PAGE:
Dulled every sense but one; that, left alive 
To hear a voice — the bells. 

They rang. But never as upon that morn. 

l>n thousand voices on their notes were borne. 

Time 's short, — the pen too quickly worn away 

To tell of all the message heard that day. 

Each hill and vale and crag and mountain peak. 

Ocean and coral reef, where divers seek 

For pearls; all lands, all lakes, and every glen. 

And every place where foot of man hath been, 

And what unseen, that future will reveal 

When men remember, "Seekers still must kneel," 

Was calling in — the bells. 

He heard the voices of the ancient seers ; 

The poet's song, the wisdom of the years. 

The Alexandrian hidden secrets called. 

And Pompeii and Herculaneum long impalled, 

And Rome and Greece and Nineveh and Ind', 

Science and arts that long forgot had been; 

And Solon spake, and Euclides again. 

And Croesus told the way to wealth, and Pan 

Piped all his secrets forth, and all the w^orld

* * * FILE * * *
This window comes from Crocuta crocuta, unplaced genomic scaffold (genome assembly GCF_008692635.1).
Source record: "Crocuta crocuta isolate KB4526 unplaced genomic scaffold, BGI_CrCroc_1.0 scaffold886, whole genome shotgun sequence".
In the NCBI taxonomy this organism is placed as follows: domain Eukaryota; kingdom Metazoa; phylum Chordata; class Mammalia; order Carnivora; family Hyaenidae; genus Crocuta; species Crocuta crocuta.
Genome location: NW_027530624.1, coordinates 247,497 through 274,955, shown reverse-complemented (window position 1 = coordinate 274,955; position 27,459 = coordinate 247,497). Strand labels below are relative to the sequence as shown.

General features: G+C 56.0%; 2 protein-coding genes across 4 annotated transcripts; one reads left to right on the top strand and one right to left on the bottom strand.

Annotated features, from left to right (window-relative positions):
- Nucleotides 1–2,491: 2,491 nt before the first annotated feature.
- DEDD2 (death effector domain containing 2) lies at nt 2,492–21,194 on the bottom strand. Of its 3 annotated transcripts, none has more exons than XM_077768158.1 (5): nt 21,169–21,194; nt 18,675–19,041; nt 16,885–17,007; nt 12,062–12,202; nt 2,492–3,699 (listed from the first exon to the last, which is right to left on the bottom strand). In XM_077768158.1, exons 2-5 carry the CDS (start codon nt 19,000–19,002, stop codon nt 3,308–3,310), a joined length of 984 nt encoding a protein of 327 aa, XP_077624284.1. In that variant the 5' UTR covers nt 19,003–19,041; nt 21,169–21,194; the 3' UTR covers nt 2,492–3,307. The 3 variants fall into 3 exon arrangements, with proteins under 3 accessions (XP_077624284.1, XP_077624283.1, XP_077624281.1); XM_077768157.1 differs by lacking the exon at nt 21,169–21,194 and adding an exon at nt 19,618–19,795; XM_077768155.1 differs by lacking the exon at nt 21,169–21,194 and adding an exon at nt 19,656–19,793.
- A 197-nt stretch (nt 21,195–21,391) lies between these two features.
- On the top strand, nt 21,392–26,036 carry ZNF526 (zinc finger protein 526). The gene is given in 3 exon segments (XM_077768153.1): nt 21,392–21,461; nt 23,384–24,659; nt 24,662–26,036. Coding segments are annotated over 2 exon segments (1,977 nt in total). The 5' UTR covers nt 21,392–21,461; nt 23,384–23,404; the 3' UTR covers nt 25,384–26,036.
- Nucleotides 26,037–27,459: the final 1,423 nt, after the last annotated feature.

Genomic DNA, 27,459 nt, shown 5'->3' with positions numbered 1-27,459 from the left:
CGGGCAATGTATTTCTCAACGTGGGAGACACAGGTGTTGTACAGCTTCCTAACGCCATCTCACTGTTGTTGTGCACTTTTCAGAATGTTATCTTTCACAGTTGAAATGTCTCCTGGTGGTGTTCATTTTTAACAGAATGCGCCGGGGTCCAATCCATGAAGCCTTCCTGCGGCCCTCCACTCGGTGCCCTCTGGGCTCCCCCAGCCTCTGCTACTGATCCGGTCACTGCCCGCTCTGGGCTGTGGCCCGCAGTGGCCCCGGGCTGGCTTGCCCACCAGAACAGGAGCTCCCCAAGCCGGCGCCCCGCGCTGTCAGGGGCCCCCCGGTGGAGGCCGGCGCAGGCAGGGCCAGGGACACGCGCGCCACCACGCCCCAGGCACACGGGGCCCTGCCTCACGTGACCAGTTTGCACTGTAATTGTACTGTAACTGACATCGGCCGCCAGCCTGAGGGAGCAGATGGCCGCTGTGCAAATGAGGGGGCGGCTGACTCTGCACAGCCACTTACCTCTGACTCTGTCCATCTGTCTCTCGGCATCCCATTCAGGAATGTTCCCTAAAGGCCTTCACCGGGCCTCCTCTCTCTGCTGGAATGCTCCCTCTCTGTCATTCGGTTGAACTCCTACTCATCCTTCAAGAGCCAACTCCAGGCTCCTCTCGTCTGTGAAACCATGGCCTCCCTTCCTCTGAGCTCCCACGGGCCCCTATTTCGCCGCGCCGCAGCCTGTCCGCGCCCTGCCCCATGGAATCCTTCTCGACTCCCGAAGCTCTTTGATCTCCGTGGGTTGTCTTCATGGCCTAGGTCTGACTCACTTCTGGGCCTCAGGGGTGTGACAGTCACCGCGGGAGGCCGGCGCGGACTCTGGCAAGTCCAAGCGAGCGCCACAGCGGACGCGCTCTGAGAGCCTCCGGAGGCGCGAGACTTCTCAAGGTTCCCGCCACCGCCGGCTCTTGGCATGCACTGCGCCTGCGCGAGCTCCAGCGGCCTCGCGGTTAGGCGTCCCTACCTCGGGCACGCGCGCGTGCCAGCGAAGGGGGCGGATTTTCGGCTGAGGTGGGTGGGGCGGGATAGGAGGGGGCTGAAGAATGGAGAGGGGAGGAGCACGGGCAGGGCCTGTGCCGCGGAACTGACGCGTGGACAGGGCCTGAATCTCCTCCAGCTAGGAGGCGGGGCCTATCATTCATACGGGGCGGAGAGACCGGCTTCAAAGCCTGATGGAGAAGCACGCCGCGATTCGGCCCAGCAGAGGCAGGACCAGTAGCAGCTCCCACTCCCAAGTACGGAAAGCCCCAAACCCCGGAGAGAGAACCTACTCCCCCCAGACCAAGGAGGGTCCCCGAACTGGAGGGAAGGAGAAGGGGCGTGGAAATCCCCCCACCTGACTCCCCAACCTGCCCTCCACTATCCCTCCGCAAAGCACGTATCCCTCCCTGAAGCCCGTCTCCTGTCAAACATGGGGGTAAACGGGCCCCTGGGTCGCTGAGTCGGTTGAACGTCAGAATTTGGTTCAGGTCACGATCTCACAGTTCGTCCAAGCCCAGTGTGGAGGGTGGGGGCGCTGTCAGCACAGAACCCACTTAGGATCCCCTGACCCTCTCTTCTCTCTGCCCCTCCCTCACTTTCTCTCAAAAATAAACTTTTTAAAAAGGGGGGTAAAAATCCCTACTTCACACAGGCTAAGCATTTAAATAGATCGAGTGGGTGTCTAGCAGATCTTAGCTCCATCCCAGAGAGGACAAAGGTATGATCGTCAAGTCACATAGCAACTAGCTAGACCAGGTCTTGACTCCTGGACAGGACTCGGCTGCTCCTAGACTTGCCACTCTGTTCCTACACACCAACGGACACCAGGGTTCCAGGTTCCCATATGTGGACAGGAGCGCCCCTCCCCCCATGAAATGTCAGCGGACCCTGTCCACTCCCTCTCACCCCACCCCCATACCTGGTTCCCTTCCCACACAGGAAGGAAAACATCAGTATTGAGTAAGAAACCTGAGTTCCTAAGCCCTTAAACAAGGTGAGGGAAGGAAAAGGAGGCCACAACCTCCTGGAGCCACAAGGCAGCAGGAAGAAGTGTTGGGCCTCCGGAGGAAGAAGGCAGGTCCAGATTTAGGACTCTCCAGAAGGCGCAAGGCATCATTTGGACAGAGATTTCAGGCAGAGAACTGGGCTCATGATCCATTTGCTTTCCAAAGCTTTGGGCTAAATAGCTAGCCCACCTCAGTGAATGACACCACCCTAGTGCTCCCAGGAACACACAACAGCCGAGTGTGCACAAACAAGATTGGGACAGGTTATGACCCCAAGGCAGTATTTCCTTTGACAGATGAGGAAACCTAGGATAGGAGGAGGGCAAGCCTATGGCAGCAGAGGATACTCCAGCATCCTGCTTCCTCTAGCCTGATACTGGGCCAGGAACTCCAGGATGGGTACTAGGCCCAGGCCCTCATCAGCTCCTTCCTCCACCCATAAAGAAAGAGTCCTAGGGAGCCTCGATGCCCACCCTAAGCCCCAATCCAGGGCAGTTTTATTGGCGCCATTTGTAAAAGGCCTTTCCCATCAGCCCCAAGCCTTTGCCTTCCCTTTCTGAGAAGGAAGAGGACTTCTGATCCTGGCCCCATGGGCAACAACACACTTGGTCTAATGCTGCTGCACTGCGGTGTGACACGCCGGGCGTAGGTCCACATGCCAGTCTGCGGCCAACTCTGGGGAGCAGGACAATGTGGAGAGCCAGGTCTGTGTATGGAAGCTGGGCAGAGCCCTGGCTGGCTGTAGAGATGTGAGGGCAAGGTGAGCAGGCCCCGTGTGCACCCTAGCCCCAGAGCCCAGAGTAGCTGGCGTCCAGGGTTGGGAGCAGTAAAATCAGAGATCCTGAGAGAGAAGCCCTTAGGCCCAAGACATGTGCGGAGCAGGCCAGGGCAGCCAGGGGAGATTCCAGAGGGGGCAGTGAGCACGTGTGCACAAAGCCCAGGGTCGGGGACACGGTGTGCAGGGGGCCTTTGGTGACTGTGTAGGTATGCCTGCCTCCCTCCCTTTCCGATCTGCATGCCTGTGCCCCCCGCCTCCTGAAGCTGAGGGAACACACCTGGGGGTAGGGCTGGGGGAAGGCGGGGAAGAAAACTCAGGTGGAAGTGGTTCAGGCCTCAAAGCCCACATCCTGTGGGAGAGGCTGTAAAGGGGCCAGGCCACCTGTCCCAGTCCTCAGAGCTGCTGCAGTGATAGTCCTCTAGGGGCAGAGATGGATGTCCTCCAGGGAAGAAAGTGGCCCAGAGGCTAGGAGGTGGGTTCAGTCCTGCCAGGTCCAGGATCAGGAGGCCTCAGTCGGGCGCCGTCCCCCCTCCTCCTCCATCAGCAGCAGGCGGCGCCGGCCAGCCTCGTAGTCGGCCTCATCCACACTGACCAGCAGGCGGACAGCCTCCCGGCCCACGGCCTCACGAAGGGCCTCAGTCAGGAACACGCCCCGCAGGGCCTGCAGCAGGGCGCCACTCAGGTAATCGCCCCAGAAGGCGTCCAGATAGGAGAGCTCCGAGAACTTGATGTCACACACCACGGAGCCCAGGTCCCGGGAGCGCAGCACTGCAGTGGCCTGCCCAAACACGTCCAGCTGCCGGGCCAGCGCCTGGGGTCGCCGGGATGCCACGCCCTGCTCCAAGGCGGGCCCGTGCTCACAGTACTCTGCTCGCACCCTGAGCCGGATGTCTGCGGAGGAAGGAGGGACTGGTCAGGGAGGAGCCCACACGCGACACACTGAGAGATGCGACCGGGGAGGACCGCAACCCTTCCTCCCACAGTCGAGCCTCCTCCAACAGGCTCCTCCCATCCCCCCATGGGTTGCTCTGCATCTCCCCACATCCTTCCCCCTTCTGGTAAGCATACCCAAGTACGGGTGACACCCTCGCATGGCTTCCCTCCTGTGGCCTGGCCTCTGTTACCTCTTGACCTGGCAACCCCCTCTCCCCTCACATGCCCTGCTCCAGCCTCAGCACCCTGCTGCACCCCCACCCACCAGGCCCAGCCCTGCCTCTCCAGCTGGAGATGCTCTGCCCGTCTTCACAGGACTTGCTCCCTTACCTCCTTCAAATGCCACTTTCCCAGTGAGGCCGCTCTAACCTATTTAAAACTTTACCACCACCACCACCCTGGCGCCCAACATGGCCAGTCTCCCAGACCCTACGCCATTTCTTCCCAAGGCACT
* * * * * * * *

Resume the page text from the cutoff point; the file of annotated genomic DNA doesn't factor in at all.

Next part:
Of earth and sea and sky found voice and called 

"Rouse up and hear — the bells." 

He turned his head as if to heed the voice. 
Yet still slept on, as seamen 'mid the noise 
Of calling waves, which tell of mysteries. 
And as he slept, he dreamed a gentle breeze 

61 



Had blown away the morn, and bro't the day, 

Divinely set, for men to rest and pray. 

And sounds of other bells, — but grander still. 

As ocean's music 's grander than the rill's, — 

Were calling to his half-awakened heart: 

"Rouse up from sleep, and from this place depart 

And climb where call — the bells." 

He list the sound ; it came from far away 
Keyond the home of stars or night or day. 
The music of a countless heavenly throng, • 
Their songs, their symphonies, were borne along. 
He heard the Shepherd Boy on Juda's hill; 
The voice of God on Sinai echoed still ; 
And he who slept on pillow made of stone 
At midnight gave his vows before the throne. 
That voice which Saul heard on Damascus' road. 
And John, on Isle of Patmos, left alone. 
Were mingled in — the bells. 

All voices sweet that human ears have heard, 
Whose music bore the message of God's Word. 
The prayer of those who bade revenge be stilled 
When fagot blazed and wild beast crushed and killed, 
Their vows, who said to fatherland, "Farewell;" 
Braved wintry seas and fires fierce as hell. 
To worship God. And thousands now unknown, 
The good, the true — awoke with thunder tones